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One-day meeting expands Utah-Idaho attendance

WEST VALLEY CITY, Utah (BP) — The Utah/Idaho Southern Baptist Convention conducted business, worshipped and heard messages over a day’s time in what would have taken two days in previous years.

The UISBC’s three-session, 11-hour (with time out for two meals) annual meeting Oct. 21 took place at First Baptist Church of West Valley City, Utah, where layman Rob Rowbottom is leading while awaiting a pastor. “Standing in the gap” was the theme, from Ezekiel 22:30.

“We have pastors here who could never come to be a part of their convention when our meetings were two days in the middle of the week,” Utah/Idaho Executive Director Rob Lee told Baptist Press. “But to get a Friday off, for many of them, that’s doable.

“That’s the greatest thing I’ve seen from going to a one-day annual meeting,” Lee continued. Unchanged were “the spiritual refreshment of being together, having meals together, hearing reports and being encouraged and challenged by the messages.”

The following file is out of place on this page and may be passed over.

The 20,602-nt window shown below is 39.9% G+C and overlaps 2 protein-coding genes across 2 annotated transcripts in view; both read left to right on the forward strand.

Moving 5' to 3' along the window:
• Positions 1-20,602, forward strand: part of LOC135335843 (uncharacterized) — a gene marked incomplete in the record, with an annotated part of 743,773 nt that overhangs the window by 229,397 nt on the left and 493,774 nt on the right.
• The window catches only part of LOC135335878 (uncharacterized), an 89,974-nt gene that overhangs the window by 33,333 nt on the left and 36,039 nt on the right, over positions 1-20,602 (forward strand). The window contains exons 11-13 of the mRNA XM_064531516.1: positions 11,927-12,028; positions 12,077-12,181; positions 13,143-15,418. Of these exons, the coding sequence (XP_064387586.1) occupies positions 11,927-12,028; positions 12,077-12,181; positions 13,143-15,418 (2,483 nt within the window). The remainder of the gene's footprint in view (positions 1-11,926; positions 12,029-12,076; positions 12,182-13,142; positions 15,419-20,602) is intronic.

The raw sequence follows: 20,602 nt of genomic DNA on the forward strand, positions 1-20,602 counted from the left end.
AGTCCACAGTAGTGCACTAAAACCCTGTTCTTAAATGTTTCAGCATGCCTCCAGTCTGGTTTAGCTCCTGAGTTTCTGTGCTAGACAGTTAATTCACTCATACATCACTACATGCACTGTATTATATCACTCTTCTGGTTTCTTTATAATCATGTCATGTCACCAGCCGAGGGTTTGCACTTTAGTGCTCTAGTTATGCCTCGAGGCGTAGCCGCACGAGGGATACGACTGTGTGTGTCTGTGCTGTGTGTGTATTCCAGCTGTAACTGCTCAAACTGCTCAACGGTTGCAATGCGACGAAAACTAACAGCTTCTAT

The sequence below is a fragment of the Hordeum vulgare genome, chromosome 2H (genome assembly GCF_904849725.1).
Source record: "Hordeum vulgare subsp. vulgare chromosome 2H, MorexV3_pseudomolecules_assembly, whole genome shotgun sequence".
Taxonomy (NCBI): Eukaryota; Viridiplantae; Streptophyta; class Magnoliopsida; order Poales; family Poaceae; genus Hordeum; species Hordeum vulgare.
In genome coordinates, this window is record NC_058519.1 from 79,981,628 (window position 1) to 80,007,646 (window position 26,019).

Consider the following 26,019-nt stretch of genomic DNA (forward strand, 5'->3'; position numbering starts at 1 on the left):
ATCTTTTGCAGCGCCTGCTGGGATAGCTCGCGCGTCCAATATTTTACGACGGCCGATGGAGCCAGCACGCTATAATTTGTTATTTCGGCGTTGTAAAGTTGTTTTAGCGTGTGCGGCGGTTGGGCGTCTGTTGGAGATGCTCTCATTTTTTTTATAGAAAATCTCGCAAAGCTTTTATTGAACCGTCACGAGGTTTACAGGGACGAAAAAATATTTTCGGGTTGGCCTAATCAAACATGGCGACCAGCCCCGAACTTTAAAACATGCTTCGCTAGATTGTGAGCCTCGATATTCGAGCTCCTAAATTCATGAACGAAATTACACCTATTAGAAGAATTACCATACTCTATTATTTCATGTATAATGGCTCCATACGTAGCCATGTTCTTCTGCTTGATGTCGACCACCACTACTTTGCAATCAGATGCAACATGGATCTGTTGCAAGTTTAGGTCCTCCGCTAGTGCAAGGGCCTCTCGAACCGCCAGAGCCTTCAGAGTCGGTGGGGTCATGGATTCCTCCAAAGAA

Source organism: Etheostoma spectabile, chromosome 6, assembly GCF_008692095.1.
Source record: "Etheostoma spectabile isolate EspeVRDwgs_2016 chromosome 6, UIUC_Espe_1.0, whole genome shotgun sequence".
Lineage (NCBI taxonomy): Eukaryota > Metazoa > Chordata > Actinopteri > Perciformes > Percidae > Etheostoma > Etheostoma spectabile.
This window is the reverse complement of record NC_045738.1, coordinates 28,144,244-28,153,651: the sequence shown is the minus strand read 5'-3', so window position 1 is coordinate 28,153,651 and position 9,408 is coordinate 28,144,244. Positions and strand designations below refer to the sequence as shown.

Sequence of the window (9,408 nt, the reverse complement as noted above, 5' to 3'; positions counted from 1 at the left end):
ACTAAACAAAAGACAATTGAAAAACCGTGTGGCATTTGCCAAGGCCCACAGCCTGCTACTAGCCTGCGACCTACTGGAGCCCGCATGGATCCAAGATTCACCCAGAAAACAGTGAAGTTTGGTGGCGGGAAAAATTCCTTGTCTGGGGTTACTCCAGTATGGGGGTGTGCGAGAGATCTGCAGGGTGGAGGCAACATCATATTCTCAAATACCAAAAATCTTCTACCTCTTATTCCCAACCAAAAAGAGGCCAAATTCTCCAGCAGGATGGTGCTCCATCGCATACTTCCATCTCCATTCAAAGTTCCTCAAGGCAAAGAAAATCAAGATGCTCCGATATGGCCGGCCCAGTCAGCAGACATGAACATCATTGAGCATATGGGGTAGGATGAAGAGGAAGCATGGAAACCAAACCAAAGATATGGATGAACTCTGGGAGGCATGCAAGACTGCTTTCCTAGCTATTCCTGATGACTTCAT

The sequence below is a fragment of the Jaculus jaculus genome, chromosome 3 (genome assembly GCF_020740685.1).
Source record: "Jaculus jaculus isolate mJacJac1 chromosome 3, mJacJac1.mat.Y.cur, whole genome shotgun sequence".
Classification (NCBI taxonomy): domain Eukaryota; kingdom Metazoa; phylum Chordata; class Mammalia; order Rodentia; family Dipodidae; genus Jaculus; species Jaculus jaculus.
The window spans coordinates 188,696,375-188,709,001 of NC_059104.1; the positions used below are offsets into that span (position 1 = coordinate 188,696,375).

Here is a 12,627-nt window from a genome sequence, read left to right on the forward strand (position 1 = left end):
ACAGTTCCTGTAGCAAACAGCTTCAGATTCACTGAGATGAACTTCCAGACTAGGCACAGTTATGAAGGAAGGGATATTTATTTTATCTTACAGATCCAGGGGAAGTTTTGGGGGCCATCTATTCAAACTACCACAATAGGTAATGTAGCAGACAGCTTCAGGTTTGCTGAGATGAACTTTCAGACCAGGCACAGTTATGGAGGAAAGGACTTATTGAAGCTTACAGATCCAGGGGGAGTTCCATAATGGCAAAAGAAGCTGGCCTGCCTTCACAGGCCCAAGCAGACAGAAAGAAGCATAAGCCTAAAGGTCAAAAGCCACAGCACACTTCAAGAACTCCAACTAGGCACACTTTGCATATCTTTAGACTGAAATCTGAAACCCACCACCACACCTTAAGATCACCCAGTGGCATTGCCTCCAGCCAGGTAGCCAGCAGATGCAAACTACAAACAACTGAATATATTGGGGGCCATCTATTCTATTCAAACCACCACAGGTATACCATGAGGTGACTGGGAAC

A 1 percentage point increase in Cooperative Program giving was one of two notable financial announcements. The new budget of $1,765,574 — up $35,842 from last year — includes sending 27 percent of CP receipts to the SBC Executive Committee for dispersal to SBC global causes, up from 26 percent last year. The remaining 73 percent will be utilized in Utah/Idaho for its missions and ministries.

At the 2015 annual meeting, Lee had said, “The last five years have been challenging but now is not the time to retreat but to move forward. God is blessing.”

Now, Lee noted to the convention, “[W]e took a step of faith and adopted a plan to raise our CP percentage by 1 percent a year, to 30 percent by 2020. We have been ahead of budget all year long for the first time in 10 years.”